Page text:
Memory is overrated

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A recurring question on the Solr mailing list is “how do I speed up my searches” and a recurring answer is “equip the machine with enough RAM to have your whole index cached in memory”. That answer is also given when the size index in question is 200GB.

So what is wrong with that?

Technically nothing: Lucene & Solr search eats IOPS like candy and having the full index in disk cache is close to an optimal solution (optimal would be a full in-memory index without the file access indirection, but I digress). There is the matter of getting updates into disk cache, which does involve some trickiness if the index if updated in a master-slave setup and copied. But that can be solved with even more RAM, so I guess that falls under the same “buy more RAM”-logic. What cannot be solved is the long warmup time if the server is rebooted or the disk cache is otherwise cleared, but that is a rare occurrence.

Economically, copious amounts of RAM does not make sense. Yes, you guessed it, this is about Solid State Drives.

  • Their price is 1/10 of RAM (or 1/5 if you want RAID 1)
  • They suffer a lot less from the cleared disk cache problem
  • They can be easily RAIDed for TB-scale
  • They even draw less power than the same amount of RAM

Of course, it all boils down to how fast SSDs are, compared to the humongous disk cache solution. We experimented with this 5 years ago but hardware and software has improved since then, so it was time for new measurements.

Setup reasoning and methodology

5 years ago, our measurements were very close to the Lucene 2.x searcher itself. The search results were extracted, but there were no web services or similar transport overhead. We chose to do so as this gave us very clean data for comparison.

This time our tests uses the standard Solr 4 web service, with the server and the test-client being on different machines. While the non-trivial transport overhead gives a less clean comparison, it has the distinct advantage of providing real world numbers and thus useful for informing readers of what they can expect from a similar setup. The tests were run a multiple of times with the best results being used for all the charts. A ZIP with the full result set as well as the test scripts is available upon request, should anyone be interested.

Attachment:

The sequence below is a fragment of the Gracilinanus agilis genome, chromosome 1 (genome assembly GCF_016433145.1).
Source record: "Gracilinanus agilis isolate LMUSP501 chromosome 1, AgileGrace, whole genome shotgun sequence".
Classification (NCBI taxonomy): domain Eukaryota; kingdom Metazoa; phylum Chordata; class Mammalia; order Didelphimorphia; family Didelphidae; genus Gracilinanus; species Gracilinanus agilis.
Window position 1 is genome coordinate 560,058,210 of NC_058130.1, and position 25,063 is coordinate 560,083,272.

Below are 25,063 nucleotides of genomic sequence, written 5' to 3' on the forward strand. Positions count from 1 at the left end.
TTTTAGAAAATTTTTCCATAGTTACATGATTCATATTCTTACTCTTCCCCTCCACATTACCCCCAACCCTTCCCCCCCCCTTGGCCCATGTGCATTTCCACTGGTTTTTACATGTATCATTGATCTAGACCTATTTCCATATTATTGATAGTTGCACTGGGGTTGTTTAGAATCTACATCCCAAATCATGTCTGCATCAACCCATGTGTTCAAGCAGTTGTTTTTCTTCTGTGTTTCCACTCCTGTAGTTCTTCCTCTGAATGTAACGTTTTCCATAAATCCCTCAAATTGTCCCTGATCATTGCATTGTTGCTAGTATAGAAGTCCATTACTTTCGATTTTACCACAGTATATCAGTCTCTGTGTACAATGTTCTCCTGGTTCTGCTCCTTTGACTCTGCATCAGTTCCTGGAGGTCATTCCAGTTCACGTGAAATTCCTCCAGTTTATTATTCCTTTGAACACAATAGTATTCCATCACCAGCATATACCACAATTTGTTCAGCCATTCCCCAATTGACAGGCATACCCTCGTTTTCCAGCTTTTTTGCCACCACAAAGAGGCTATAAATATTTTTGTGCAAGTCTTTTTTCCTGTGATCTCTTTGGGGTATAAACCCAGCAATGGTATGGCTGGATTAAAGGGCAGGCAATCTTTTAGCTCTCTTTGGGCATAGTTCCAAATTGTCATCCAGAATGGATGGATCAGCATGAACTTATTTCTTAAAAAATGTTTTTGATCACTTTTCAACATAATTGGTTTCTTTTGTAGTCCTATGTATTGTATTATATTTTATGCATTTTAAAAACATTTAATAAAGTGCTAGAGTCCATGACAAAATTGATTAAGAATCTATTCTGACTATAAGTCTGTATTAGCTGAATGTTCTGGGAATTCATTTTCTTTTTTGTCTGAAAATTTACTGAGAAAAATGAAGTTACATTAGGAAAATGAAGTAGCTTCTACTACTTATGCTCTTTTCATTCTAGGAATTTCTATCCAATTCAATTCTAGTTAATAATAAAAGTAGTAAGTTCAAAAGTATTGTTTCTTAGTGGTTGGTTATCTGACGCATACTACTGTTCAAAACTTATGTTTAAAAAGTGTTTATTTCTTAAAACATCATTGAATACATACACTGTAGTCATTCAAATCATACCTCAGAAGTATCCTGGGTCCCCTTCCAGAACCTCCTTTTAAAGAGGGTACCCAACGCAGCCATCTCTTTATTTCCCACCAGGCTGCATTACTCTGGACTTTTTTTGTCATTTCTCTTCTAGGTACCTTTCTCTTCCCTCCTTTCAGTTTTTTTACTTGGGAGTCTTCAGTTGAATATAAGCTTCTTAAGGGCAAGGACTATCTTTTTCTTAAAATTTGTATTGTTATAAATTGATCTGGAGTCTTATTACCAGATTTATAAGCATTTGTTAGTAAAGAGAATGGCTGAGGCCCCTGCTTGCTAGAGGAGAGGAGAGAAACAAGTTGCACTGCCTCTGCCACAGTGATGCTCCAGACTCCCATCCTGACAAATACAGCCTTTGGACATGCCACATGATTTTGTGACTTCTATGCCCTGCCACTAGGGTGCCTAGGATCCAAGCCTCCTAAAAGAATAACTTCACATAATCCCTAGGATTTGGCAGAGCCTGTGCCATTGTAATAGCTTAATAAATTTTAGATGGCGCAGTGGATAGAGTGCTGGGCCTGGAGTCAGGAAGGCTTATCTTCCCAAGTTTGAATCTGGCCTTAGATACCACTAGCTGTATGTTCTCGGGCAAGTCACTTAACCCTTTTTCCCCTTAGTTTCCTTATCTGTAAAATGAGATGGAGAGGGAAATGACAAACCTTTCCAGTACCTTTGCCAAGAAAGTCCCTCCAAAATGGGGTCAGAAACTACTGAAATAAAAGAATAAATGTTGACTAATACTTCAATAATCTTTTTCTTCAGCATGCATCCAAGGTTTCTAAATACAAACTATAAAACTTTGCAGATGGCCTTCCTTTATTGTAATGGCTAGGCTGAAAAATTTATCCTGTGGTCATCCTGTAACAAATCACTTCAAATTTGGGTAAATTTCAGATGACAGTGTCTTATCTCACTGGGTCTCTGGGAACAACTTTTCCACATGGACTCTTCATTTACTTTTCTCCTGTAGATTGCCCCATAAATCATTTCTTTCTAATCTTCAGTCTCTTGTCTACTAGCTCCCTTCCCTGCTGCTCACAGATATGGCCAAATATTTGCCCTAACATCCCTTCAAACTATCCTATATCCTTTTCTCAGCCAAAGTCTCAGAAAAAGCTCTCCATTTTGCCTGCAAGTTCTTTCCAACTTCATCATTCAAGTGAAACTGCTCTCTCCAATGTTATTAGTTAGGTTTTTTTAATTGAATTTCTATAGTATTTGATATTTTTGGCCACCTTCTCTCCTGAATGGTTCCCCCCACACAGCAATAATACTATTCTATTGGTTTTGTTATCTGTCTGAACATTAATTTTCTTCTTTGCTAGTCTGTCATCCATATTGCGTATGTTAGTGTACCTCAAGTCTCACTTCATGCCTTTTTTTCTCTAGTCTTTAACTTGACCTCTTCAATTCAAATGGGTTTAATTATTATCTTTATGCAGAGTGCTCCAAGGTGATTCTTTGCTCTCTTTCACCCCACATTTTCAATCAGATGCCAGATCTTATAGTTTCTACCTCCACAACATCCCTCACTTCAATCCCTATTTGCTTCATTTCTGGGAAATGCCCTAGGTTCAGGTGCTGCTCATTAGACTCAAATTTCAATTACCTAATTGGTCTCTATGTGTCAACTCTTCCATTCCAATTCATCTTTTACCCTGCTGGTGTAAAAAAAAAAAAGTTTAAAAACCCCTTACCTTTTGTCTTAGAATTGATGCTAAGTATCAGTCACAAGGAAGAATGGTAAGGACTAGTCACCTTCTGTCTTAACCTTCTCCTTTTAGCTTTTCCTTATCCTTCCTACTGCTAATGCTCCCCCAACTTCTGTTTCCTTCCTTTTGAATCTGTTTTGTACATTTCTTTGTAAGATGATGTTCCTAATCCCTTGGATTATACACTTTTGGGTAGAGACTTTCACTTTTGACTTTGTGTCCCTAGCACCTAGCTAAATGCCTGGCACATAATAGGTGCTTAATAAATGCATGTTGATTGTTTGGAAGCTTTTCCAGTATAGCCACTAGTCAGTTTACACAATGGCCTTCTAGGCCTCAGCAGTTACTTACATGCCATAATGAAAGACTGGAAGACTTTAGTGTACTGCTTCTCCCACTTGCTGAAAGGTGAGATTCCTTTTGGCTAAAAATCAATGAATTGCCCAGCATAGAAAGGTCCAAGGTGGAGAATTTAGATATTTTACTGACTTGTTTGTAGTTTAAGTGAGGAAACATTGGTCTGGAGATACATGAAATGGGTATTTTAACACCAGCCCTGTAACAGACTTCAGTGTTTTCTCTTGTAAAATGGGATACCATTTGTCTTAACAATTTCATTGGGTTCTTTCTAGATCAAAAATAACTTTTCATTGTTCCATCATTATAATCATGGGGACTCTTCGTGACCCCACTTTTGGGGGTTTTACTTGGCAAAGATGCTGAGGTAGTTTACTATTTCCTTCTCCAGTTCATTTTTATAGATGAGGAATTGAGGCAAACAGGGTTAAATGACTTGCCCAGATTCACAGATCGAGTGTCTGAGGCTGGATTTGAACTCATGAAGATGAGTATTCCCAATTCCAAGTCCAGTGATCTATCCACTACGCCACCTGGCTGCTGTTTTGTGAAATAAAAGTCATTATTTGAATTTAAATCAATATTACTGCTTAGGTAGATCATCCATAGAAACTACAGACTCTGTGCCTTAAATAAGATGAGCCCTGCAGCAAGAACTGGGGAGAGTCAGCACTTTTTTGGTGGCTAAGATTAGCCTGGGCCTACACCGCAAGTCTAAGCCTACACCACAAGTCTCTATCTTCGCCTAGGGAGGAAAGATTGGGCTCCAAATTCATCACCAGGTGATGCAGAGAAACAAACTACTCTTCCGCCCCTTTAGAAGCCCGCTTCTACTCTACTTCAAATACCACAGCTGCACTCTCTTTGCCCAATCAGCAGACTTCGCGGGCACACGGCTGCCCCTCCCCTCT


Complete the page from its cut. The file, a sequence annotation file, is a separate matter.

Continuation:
Like last time, the test corpus is our local index at the State and University Library, Denmark.

  • It has 11M documents at 49GB
  • Queries are edismaxed over 30 fields
  • The result set contains 5-10 fields per document for a maximum of 20 documents and is about 30KB of XML
  • Faceted queries involves two fields: One with 10M unique values (15M instances) and one with 626 (1.5M instances)
  • The test queries are logged user queries, which are being issued by multiple threads using JMeter
  • Between each test, Solr is shut down, the disk cache cleared and Solr started again
  • The first query is not measured
  • MMapDirectory is used.

Hardware

The test machine is an 2*8 core “Intel(R) Xeon(R) CPU E5-2670 0 @ 2.60GHz” with 64GB of RAM, with the amount of RAM being software adjustable. Storage is 3 * 7200 RPM drives in RAID-5 and 3 * 200GB Dell MZ-5EA2000-0D3 SSDs in RAID-0.

Addendum 2013-06-07: The SSDs does not have TRIM enabled and has been used for 2½ years, during which a lot of indexes has been created, along with a 10M+ file test and some 40GB database tests. They should be fairly fragmented by now.